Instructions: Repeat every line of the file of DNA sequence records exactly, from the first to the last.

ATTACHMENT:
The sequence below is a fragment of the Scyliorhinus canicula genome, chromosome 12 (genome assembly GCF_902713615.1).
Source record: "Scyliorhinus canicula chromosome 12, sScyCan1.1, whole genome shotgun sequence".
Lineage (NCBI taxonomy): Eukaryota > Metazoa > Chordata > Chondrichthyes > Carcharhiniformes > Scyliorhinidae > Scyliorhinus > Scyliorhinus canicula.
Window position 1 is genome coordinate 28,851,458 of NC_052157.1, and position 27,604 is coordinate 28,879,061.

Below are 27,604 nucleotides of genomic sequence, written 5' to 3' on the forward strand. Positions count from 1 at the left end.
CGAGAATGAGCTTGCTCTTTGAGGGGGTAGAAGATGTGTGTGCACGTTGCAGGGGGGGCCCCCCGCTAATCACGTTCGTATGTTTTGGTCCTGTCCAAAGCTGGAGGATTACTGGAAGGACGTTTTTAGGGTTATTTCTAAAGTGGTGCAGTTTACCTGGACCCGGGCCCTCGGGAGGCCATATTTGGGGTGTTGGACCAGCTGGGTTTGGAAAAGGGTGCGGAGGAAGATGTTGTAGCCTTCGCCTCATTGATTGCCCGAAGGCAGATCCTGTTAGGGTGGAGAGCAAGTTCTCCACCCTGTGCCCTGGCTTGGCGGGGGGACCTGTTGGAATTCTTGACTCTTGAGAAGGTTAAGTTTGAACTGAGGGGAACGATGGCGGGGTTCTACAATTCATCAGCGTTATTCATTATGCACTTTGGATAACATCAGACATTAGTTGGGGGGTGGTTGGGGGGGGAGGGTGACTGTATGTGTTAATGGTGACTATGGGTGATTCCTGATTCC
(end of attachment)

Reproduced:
The sequence below is a fragment of the Scyliorhinus canicula genome, chromosome 12 (genome assembly GCF_902713615.1).
Source record: "Scyliorhinus canicula chromosome 12, sScyCan1.1, whole genome shotgun sequence".
Lineage (NCBI taxonomy): Eukaryota > Metazoa > Chordata > Chondrichthyes > Carcharhiniformes > Scyliorhinidae > Scyliorhinus > Scyliorhinus canicula.
Window position 1 is genome coordinate 28,851,458 of NC_052157.1, and position 27,604 is coordinate 28,879,061.

Below are 27,604 nucleotides of genomic sequence, written 5' to 3' on the forward strand. Positions count from 1 at the left end.
CGAGAATGAGCTTGCTCTTTGAGGGGGTAGAAGATGTGTGTGCACGTTGCAGGGGGGGCCCCCCGCTAATCACGTTCGTATGTTTTGGTCCTGTCCAAAGCTGGAGGATTACTGGAAGGACGTTTTTAGGGTTATTTCTAAAGTGGTGCAGTTTACCTGGACCCGGGCCCTCGGGAGGCCATATTTGGGGTGTTGGACCAGCTGGGTTTGGAAAAGGGTGCGGAGGAAGATGTTGTAGCCTTCGCCTCATTGATTGCCCGAAGGCAGATCCTGTTAGGGTGGAGAGCAAGTTCTCCACCCTGTGCCCTGGCTTGGCGGGGGGACCTGTTGGAATTCTTGACTCTTGAGAAGGTTAAGTTTGAACTGAGGGGAACGATGGCGGGGTTCTACAATTCATCAGCGTTATTCATTATGCACTTTGGATAACATCAGACATTAGTTGGGGGGTGGTTGGGGGGGGAGGGTGACTGTATGTGTTAATGGTGACTATGGGTGATTCCTGATTCC